The plan approved by the House Agriculture Committee on May 23 reflects much of the input we have received from our members. NMPF has worked closely with lawmakers from both parties to ensure the bill addresses the needs and concerns of dairy producers of all sizes, in all regions.

Some of the key provisions of the House Farm Bill that would benefit dairy are:

  • Extending the Dairy Margin Coverage (DMC) program through 2029, with updated production histories and a 25% premium discount for locking five years of coverage. The DMC program, created at our urging in the 2018 Farm Bill, has been a lifeline for many dairy farmers who have faced low milk prices and high feed costs. By extending the program with this update, the House plan provides more certainty for dairy farmers who want to manage their risk and protect their income.

  • Restoring the “higher of” Class I mover to reinstate orderly milk marketing, as well as requiring plant cost studies every two years to provide better data to inform future make allowance conversations. These are two key components of NMPF’s Federal Milk Marketing Order modernization proposal. The Class I mover is the formula that determines the minimum price that processors pay for fluid milk. After significant producer losses after a change to the formula in 2019, the House Farm Bill would restore the previous formula and ensure that dairy farmers receive a fair price for their milk. The House plan would also require the USDA to conduct regular studies on the costs of processing milk, which are used to inform the make allowances that affect the prices paid to dairy farmers. These studies would provide more transparency and accuracy in the pricing system and allow for adjustments based on changing market conditions.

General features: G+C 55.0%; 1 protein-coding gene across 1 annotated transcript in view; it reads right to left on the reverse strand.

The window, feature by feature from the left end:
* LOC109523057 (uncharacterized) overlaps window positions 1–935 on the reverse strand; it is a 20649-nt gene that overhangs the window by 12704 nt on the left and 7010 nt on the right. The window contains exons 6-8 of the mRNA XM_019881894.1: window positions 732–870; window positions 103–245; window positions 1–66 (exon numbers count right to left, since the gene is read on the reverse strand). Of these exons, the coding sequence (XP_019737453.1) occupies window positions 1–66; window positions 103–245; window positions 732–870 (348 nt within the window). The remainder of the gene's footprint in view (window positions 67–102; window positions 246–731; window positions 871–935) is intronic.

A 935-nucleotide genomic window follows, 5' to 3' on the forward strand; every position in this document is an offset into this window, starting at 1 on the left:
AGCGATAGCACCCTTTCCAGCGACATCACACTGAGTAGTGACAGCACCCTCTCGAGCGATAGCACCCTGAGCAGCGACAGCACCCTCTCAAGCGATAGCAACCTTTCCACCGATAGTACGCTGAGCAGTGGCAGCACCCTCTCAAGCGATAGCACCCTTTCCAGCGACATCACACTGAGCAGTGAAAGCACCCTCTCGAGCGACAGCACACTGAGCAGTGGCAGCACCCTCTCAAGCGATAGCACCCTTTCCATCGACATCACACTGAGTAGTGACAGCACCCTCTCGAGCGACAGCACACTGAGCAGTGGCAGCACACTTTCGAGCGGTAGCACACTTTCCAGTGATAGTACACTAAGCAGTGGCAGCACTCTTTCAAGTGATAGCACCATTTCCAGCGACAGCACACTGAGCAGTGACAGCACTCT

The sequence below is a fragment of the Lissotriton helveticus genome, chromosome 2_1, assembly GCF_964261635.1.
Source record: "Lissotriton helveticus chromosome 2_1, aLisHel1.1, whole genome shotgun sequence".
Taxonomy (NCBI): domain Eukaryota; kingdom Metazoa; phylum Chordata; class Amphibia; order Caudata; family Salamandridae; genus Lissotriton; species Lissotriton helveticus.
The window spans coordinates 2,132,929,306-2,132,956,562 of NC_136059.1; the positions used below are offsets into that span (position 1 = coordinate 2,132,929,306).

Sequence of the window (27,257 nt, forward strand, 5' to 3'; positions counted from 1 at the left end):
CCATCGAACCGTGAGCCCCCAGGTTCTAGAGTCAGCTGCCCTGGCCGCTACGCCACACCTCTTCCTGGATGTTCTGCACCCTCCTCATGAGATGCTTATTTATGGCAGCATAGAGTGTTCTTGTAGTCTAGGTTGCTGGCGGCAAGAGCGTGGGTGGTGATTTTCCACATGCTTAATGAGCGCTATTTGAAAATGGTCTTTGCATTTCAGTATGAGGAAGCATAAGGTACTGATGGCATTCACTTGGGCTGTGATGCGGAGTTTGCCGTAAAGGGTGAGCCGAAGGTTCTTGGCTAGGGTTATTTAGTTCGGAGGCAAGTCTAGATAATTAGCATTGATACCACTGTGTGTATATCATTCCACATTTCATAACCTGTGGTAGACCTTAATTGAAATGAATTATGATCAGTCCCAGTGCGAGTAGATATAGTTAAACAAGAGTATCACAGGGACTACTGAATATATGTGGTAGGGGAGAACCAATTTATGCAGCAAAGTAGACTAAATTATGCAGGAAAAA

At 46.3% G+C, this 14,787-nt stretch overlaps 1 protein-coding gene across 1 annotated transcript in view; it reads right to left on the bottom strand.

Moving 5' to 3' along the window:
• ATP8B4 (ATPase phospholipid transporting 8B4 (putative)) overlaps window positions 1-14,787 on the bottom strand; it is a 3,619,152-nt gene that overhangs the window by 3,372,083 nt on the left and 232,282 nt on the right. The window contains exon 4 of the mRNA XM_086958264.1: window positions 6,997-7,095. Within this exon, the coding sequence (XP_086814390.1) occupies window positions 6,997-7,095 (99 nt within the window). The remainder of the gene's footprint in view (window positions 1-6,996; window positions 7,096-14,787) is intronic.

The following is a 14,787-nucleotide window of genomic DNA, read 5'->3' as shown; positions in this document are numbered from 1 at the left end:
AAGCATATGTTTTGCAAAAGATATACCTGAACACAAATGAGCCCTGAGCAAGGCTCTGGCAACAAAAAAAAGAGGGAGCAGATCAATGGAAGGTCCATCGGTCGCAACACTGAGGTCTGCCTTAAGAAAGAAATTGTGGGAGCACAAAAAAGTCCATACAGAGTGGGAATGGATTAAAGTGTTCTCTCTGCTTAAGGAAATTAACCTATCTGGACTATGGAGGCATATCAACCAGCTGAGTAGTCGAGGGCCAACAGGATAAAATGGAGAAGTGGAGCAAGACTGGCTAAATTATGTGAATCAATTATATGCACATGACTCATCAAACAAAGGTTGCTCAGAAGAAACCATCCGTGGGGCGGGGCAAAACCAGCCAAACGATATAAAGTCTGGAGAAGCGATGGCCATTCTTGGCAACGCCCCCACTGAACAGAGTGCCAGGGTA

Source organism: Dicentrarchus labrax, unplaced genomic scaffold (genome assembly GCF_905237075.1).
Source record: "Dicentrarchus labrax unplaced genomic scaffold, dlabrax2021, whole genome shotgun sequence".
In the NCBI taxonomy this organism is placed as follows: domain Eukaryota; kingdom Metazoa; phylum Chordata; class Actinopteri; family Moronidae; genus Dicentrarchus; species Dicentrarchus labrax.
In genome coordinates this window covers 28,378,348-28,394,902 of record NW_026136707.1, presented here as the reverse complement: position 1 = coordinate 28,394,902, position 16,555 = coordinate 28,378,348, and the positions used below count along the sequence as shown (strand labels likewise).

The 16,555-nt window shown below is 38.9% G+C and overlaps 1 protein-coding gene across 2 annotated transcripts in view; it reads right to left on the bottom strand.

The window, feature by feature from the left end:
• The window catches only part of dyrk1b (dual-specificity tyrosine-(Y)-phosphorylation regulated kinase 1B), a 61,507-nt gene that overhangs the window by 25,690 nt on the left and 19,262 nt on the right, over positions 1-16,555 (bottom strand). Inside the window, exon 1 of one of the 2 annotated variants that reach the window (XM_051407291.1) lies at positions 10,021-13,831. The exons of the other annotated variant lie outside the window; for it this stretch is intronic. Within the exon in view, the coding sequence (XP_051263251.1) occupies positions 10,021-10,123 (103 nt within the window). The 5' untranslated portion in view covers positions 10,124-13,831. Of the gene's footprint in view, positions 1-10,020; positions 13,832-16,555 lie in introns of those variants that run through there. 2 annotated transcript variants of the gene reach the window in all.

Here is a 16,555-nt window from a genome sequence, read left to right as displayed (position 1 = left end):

• Supporting the bipartisan, House-passed Whole Milk for Healthy Kids Act to reverse the underconsumption of nutritious milk in our schools. The Whole Milk for Healthy Kids Act allows schools to offer 2% and whole milk as part of the school lunch and breakfast programs, giving students more choices and encouraging them to drink more milk.

  • Boosting funds for critical dairy trade promotion programs and protecting the use of common food names worldwide. The bill would increase the funding for the Foreign Market Development program and the Market Access Program, which help U.S. dairy exporters develop and maintain overseas markets. The plan would also support the efforts of the U.S. government and the dairy industry to defend the use of common cheese names, such as parmesan and feta, against the European Union’s attempts to restrict them through geographical indications.